[Experience Exchange 经验交流] In Lose Weight Fast by Marty Eisen, PhD, you can learn how to practice a specialized breathing method called The Senobi Breathing Method swhich peeds up metabolism can be done sitting or standing. The study (by K. Sato) found significant losses in body fat after just one month of regular practice. Senobi breathing is a simple form of Qigong, an ancient Chinese body/mind/ breath activity, which has been shown to help about 200 diseases, ranging from the common cold to cancer.
[Seasonal Harmony 季节之和谐] by Ellasara Kling shows how the theory of Traditional Chinese Medicine teaches the idea of following the seasons which flow one into another in an endless cycle; each season has its pattern of relationships and “rules” for its period of time as it waxes forth from the preceding season and wanes into the next. These relationships give us information about taking care of ourselves during Winter and for understanding some deeper meanings to experiences we may have.
[TCM Food Therapy 中医食疗] The Effects of Common Foods by TCM, compiled by Ellasara Kling, offers a brief list of foods and spices found in nearly every kitchen, and their benefits toward health and wellness during these colder months of the year.
[Scientific Qi Exploration 气的科学探索] The Extraordinary Meridians or Vessels （Part 3）by Marty Eisen Ph.D. we learn the functions and uses of the Yin Heel (Qiao) Vessels (Mai), Yang Heel Vessels, the Yin and Yang Linking (Wei) Vessels that run the full length of the body from foot to head. If you have ever wondered why a headache, ear problem, epilepsy, or other symptoms are treated by acupuncturists via seemingly unrelated parts of the body, this will help you understand.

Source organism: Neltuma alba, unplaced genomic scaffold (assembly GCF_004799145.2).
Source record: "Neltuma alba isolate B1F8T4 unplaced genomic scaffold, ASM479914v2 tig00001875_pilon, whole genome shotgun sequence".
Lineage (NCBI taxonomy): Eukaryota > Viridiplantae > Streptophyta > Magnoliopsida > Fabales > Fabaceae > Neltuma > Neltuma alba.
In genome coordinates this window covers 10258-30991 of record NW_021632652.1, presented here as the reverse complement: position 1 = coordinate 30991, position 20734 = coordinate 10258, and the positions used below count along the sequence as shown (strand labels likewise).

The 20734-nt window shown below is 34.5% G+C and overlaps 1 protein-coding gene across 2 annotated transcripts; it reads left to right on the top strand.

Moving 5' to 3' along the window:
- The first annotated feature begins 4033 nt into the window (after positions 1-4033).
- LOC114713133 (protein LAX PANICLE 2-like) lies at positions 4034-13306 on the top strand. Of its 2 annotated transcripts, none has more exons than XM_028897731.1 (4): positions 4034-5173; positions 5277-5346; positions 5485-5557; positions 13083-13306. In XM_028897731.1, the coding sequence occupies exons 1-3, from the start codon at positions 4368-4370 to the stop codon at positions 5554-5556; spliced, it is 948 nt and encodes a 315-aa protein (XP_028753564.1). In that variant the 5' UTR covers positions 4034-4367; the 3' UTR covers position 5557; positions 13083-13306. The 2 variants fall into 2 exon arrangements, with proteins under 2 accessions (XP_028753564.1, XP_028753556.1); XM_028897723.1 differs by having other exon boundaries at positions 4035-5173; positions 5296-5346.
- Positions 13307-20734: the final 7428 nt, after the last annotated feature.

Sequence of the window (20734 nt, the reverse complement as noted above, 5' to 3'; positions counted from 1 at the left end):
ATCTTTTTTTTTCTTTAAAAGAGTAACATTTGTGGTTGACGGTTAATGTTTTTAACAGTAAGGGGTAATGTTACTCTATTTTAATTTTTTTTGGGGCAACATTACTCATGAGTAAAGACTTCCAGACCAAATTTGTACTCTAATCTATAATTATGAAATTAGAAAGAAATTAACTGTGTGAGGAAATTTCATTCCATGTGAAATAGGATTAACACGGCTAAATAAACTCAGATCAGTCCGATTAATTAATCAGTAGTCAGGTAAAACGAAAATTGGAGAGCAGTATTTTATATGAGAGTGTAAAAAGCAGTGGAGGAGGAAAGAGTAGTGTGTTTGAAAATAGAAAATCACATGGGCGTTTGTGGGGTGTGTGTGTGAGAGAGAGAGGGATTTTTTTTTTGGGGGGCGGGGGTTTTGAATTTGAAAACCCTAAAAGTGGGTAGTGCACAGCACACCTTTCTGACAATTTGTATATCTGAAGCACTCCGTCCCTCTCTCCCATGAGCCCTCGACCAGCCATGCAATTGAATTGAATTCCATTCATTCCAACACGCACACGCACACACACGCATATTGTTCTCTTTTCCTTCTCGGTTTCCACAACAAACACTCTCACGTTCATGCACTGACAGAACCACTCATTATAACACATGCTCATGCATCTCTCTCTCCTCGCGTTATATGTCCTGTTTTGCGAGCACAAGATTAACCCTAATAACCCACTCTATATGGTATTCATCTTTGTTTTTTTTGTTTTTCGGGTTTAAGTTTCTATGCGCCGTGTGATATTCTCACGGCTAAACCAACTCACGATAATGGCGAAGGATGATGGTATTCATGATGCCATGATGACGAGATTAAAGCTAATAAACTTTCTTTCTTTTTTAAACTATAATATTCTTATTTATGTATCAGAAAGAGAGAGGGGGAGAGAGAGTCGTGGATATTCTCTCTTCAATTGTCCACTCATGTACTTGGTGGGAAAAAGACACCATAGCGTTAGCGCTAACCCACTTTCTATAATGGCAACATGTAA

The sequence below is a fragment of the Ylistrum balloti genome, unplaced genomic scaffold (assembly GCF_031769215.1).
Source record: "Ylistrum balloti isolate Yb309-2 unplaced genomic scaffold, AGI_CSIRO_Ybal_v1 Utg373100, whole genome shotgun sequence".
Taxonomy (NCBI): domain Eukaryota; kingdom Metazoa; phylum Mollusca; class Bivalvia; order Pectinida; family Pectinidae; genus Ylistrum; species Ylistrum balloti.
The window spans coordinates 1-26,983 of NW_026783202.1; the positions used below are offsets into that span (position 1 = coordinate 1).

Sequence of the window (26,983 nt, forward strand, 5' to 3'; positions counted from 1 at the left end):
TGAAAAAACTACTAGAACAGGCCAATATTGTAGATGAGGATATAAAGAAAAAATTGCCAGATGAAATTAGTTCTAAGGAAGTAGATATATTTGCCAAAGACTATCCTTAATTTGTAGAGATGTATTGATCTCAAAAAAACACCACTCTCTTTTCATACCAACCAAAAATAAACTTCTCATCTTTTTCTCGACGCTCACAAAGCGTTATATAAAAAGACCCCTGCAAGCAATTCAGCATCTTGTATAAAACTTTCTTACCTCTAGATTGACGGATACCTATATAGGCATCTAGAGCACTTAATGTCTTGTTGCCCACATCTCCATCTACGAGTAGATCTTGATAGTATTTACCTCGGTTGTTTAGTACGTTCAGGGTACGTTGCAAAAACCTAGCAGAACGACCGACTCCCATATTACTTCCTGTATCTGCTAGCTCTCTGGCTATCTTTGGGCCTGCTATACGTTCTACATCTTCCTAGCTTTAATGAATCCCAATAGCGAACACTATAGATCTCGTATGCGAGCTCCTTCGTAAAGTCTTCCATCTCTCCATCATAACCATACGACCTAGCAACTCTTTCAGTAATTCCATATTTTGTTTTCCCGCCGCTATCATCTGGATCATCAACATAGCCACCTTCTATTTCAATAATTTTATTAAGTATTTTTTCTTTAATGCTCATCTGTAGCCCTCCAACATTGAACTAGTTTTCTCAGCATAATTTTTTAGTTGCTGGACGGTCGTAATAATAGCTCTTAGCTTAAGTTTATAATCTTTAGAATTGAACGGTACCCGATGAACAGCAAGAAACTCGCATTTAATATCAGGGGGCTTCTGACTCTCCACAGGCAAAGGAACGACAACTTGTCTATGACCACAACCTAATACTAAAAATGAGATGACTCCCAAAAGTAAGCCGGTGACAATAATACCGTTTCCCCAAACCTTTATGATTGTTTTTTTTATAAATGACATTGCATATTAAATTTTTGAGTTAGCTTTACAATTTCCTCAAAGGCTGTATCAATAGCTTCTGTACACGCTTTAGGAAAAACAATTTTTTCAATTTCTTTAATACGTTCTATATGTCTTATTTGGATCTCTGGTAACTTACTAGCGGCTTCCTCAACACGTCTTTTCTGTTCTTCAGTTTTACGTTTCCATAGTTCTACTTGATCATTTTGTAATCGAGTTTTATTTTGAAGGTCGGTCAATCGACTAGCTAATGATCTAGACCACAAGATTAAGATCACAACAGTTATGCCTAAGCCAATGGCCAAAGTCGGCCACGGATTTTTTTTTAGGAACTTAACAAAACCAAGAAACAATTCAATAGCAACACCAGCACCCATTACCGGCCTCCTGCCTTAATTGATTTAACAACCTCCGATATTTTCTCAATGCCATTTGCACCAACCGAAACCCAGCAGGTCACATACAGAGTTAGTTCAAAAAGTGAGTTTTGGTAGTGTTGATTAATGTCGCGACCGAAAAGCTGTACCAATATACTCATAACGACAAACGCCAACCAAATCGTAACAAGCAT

[Research Update 科研动态] Mind-Body Medicine Research Updates compiled by Kevin Chen PhD, offers reports of studies done using practices of yoga, tai chi, and meditation to alleviate conditions such as PTSD, insomnia, migraine headaches, hypertension, cancer-related fatigue, and to improve bone density and muscle strength in elderly women.
[Topics in Research 研究课题] What to Look for in a Vitamin By Dr. Colleen Huber, ND reprint discusses the need to choose wisely when it comes to vitamin and mineral supplements. Americans are now spending more than $17 billion per year on nutritional supplements and are usually not getting their money’s worth. First, the body does not recognize isolated molecules and usually does not metabolize them as effectively as from food sources. Second, isolated synthetic chemicals can be destructive to the body because the other constituents of the original food source are not there to buffer or mitigate the more extreme effects.
[Experience Exchange 经验交流] Beautiful memories old and newer by Alan Sims shares a tale of visitation with his taiji master Mr. Jou at Rutgers University, and another at the Tai Chi Farm. He includes descriptions for exercises that are intense but in a subtle way. They don’t necessarily have flamboyant postures but are the epitome of the Tai Chi principles emphasized by Jou Tsung Hwa. Their precise nature of contraction and expansion, left-right, single and double footed balance, relaxation and tension, up and down rotations and all around opposites make for an entirely different way of training the body.